Well I’ve had a nice and mellow weekend – we had some people over at our place for a happy communal meal, I experienced the giant monstrosity of the main Whole Foods branch, and I spent some time practicing Hirigana (an alphabet in Japanese).  Since I’m lucky enough to have a roommate who’s half-Japanese, I figure now’s the perfect time to study something I’ve always wanted to study, just for fun.  Maybe I’m super nerdy that way.

Anyway, hope you guys had a great weekend, and I’ll catch you on the flip side!

food and product reviews

Natural Epicurean Academy of Culinary Arts – Week 1 In Review

Good morning!

So on Friday I was walking around in a t-shirt enjoying 20+ degree weather in Austin, all while my friends and family back home in Saskatchewan endured a crazy snowstorm and intense cold.  Mike did the math – there were 60 degrees difference between us today.  Hard to fathom, eh?

All crazy weather happenings aside, what I’m really here to talk about is my first week of school at the Natural Epicurean.  I’ll keep it fairly brief since I don’t really have much for pictures (we’ve just done preliminary food stuff).

Our class is small and intimate, totaling eight people in our group, and we’ve got a pretty even 50% ratio with men/women, and vegans/non-vegans.  I couldn’t be happier with how that worked out – it’s good to have an even variety so I’m not the lone vegan in the room, or that there isn’t one lonely omni.  Plus, we’ll have the opportunity to learn multiple techniques (vegan and non-vegan), which I think will round out the learning experience quite well.

Right off the bat, I really appreciate the two main instructors in the initial segment – both have traditional culinary backgrounds and were trained at classic French-style schools, branching off in different areas of expertise.  One of them owns a vegan bakery, and she’ll be teaching us the baking class (can’t wait!).  I like learning a more classical approach to vegetarian cooking (although later on it will be far from classical, what with the macrobiotics, raw and ayurvedic classes).

Pictured is the kitchen (though it looks a little different now, I think this is an older picture) – it’s a nice, intimate workspace with all the fixins.  I love that there are big windows and a door leading to outside so close – it means that it’s easy to grab a breath of fresh air during a five minute break.  Plus it’s nice to be able to see outside.  I spent six years working in a basement, so it’s extra-awesome because of that!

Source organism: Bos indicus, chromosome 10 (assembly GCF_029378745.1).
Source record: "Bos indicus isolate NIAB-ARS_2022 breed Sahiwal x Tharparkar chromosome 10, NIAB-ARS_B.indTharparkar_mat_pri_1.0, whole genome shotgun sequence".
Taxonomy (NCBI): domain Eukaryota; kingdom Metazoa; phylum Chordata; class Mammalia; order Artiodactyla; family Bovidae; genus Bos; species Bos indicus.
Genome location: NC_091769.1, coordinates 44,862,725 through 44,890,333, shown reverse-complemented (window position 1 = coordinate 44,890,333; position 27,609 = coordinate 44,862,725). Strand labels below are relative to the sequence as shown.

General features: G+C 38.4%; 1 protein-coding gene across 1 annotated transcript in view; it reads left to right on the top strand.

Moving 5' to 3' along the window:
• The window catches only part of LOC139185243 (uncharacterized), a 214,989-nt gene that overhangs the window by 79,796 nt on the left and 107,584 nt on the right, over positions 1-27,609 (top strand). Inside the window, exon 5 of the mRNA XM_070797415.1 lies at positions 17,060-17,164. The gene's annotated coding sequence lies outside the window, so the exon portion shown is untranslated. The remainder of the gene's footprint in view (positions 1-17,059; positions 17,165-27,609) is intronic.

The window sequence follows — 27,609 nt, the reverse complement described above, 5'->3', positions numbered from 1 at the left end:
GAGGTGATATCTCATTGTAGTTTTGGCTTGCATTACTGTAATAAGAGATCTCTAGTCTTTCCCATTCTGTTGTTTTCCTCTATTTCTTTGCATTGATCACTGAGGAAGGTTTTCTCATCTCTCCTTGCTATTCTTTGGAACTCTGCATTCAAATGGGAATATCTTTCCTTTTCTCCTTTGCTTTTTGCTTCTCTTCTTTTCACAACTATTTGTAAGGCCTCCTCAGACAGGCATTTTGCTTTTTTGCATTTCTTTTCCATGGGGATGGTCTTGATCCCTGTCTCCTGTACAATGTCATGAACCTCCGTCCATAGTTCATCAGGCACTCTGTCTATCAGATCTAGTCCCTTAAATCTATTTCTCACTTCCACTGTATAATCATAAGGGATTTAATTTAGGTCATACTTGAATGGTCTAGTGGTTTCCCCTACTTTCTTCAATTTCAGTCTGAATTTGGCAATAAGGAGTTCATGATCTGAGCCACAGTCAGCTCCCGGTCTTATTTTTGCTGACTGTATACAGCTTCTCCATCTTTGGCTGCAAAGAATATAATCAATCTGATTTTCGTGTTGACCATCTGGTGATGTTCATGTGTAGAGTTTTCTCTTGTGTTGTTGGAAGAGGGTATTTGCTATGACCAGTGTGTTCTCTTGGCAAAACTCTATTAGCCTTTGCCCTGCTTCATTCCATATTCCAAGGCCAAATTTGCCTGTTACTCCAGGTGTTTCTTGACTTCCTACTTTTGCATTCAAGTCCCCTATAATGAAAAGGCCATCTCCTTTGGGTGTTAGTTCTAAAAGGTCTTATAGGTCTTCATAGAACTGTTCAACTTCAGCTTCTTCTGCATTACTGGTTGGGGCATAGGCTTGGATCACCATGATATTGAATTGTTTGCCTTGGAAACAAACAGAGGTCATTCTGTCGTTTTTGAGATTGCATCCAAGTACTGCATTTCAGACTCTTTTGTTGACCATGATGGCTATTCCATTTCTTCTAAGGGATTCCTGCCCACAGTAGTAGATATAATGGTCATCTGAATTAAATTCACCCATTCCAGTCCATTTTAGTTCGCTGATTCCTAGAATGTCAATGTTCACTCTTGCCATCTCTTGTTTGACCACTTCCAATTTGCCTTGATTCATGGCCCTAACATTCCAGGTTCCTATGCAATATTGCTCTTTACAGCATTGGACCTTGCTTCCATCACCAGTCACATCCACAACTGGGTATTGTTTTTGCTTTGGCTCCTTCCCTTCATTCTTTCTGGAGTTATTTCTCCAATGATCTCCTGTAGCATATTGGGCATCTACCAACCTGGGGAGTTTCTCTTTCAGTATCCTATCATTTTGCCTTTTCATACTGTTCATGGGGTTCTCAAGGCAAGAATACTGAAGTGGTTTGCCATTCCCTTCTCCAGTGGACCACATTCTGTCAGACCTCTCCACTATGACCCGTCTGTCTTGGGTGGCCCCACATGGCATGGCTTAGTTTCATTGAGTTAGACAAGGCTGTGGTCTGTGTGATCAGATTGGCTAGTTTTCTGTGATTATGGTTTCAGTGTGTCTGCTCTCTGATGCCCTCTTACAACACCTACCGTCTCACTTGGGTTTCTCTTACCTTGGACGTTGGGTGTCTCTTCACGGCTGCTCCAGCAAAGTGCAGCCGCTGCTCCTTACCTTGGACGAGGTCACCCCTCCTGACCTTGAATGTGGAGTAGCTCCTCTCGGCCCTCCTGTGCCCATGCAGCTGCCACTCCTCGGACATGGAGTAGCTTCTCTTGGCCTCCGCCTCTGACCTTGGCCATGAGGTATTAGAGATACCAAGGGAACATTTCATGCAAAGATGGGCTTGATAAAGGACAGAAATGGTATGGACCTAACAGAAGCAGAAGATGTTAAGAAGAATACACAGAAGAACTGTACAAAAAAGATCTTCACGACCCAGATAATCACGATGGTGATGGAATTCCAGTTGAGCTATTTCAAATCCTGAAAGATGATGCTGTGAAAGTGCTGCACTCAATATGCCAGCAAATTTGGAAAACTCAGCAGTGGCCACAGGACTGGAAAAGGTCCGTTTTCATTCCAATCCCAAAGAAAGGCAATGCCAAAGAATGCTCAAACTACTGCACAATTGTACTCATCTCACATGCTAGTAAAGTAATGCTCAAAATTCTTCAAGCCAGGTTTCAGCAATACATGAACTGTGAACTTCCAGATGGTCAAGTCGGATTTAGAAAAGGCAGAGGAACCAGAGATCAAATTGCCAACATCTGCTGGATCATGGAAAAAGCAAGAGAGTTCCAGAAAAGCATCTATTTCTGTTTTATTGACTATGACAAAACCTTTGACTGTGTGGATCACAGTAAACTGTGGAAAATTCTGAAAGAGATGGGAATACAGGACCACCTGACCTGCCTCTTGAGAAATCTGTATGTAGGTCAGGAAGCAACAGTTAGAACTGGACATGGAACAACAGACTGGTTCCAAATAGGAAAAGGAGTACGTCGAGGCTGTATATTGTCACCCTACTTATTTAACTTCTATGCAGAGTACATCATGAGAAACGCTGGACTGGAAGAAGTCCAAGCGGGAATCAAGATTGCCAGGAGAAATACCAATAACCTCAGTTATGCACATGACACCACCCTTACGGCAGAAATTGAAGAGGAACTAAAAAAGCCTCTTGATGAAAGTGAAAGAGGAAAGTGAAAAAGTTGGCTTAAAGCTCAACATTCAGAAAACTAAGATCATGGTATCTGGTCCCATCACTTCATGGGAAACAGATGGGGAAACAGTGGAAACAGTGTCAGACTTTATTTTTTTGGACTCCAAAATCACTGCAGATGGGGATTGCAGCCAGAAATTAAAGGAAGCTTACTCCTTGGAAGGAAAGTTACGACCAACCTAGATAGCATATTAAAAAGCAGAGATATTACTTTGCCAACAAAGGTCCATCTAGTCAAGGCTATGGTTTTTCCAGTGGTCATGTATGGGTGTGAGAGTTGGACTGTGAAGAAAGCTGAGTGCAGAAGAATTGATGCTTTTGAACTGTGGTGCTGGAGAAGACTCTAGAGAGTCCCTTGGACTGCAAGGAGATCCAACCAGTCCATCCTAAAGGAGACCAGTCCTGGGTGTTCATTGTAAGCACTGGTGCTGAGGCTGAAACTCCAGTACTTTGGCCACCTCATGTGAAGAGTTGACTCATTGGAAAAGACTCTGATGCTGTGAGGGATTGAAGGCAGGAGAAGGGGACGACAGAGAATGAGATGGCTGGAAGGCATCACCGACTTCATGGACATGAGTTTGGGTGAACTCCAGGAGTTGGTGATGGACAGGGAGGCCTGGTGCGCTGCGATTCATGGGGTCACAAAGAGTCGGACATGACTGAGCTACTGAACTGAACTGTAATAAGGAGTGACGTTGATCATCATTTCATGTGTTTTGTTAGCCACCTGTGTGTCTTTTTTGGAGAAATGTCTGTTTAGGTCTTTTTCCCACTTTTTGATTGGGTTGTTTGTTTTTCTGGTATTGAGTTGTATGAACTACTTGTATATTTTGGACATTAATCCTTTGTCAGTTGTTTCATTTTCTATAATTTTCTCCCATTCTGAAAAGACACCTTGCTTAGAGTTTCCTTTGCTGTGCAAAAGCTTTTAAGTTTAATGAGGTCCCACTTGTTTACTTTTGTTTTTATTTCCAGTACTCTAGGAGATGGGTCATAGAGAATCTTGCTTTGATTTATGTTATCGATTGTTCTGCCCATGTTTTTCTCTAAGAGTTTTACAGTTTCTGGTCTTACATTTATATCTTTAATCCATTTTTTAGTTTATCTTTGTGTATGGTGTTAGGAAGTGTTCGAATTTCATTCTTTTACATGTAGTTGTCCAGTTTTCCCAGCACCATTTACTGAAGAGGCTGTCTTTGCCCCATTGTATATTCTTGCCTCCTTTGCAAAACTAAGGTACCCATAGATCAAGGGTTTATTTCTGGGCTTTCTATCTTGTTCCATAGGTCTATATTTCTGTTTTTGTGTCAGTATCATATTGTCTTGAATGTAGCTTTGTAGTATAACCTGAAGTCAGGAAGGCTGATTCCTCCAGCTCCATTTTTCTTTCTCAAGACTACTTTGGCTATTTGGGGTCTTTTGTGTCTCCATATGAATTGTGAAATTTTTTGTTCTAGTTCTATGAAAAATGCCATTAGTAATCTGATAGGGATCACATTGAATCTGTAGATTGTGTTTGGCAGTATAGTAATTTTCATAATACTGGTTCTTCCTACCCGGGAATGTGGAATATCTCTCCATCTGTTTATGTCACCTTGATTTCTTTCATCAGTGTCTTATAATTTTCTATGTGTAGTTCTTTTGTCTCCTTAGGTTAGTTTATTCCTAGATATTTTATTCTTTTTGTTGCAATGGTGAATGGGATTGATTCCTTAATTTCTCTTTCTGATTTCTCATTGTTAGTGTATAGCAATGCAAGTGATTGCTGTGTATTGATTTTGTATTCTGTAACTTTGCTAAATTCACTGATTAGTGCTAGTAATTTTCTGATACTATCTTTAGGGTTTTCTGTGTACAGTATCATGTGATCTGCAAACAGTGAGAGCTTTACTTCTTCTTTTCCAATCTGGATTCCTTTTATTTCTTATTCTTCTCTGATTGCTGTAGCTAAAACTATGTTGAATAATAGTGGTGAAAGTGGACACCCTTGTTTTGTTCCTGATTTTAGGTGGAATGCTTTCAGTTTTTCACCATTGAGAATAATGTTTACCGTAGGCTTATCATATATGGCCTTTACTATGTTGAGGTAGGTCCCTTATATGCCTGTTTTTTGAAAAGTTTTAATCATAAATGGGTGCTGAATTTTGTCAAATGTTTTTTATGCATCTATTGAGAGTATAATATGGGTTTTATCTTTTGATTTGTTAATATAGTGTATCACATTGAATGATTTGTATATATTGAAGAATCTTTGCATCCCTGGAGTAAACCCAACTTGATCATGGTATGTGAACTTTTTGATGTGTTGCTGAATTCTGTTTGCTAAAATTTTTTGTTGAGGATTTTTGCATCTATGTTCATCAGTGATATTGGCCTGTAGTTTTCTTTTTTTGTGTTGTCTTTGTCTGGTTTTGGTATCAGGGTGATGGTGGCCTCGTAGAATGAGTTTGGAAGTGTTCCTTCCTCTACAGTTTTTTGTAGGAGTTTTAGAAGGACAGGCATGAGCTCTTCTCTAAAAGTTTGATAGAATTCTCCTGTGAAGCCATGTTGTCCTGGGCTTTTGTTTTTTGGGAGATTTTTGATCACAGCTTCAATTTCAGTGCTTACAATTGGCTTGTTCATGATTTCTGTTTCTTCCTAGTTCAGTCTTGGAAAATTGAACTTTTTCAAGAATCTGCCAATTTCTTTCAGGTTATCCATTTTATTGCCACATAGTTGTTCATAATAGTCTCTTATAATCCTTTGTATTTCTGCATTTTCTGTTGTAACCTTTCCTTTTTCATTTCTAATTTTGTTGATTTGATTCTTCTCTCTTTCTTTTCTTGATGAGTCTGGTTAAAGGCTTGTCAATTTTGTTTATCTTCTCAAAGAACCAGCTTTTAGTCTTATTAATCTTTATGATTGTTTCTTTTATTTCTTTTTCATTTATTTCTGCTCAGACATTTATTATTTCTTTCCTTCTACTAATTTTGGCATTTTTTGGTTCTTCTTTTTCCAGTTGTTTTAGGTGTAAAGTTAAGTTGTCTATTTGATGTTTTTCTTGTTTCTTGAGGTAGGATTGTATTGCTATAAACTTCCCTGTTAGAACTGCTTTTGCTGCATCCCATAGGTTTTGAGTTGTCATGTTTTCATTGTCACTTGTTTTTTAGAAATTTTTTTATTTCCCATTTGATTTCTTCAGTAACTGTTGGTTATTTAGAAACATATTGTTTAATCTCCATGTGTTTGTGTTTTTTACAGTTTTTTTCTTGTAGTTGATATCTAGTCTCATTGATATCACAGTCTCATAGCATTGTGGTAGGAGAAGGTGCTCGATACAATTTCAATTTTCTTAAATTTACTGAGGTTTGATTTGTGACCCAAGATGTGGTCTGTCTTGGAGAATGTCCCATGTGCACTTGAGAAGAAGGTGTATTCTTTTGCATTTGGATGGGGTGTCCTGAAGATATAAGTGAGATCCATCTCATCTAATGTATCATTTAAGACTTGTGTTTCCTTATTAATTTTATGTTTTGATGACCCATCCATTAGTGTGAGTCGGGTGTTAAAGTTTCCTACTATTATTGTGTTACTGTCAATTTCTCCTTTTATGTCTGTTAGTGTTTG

Another perk is the student fridge for bringing lunches, and we’re allowed to use the school’s equipment to prepare the food. So if I needed to heat something up, or pan-fry a veggie burger (or whatever), I can.

This week we focused on preliminaries like knife skills, learning about different herbs, spices and seasonings, and briefly touched on broth-making (whee!).  We also spent Wednesday taking a food safety course and writing an exam, which is less fun than playing with food but definitely necessary.

Practicing my knife skills

All in all it’s been a great week – it definitely flew by in a hurry.  I’m excited to get more and more in depth with certain techniques (like baking!), and making stocks sauces next week should be super fun.  I’ll be sure to take plenty of pictures!

recipes, Soups and Stews

The Easiest Vegetable Curry


So as you guys know, I just moved to Austin last week to go to the Natural Epicurean cooking school.  I’ll talk more about that on Friday, but today I wanted to talk about one of my biggest challenges thus far – cooking with a severely limited pantry.

Since I’m without a car, grocery trips need to be short lest I break my back, which means that I’ve done a couple small produce runs and a pantry staple trip.  I have basics like olive oil, salt and pepper, and some veggies (mainly hearty ones), but not much else.  Because of that, I’ve been trying to come up with creative ways to use my limited amounts of food.

In my opinion, nothing is easier than curry.  You take some random veggies, cook ’em with aromatics and curry powder, and you’ve got a warming, flavorful meal with minimal ingredients.  I know the ingredient list doesn’t look very minimal, but that’s just because it’s got a lot of different veggies (like onions, carrot, cabbage, etc).

You can get really fancy with curry by toasting spices and making your own blends, but I kept this as simple as possible due to necessity.  Feel free to swap out some of the veggies for what you’ve got around, but do try to keep the onion/garlic/ginger thing happening, since they contribute lots of flavor.  And beans, no matter which kind you use, add a nice boost of protein.

Serve with brown rice and a few fun toppings for a complete, hearty and healthy meal.

The Easiest Vegetable Curry
Makes 4 servings


2 tablespoons olive oil
1 small onion, chopped
3 cloves garlic, minced
1 inch ginger, grated or minced
1 generous teaspoon good-quality curry powder
4 cups vegetable broth
1 large carrot, chopped
2 cups shredded green cabbage
2 small yams, peeled and chopped (about 1 1/2 cups – potatoes and winter squash work well too)
2 cups cooked or canned chickpeas
Salt and pepper, to taste

For serving (use any or all):

Cooked brown rice
Sliced avocado
Fresh diced tomato
Hot sauce (like Sriracha)
Chutney (mango chutney would be awesome)


1.  In a large saucepan, heat the olive oil over medium heat.  Add the onion and saute until softened, about five minutes.  Add the garlic and ginger and cook a couple more minutes.  Stir in the curry powder for about a minute, and then add the vegetable broth.  Crank up the heat to high and add the carrot, cabbage, yam and chickpeas.  Bring to a boil, reduce heat and simmer, uncovered, until everything is fully cooked, about 30 minutes.  Add salt and pepper to taste.

2.  Add a small serving of rice into a large soup bowl, and ladle in as much curry as you want.  Top with any of the serving goodies like avocado, cilantro and hot sauce.  Enjoy!

After spending a day in the kitchen, it’s nice to come home and throw together a big pot of goodness without too much effort.  Making a vegetable curry and rice takes time, but the majority of that is hands-off time where you can study or send emails or investigate Pinterest.

School and hanging out with Michael via Skype has been taking up most of my time this week, so I apologize if I’ve been quiet in the blog world – I’m still reading what you guys are up to, but I haven’t quite settled in a rhythm yet.  Take care, and I’ll catch up with y’all on Friday!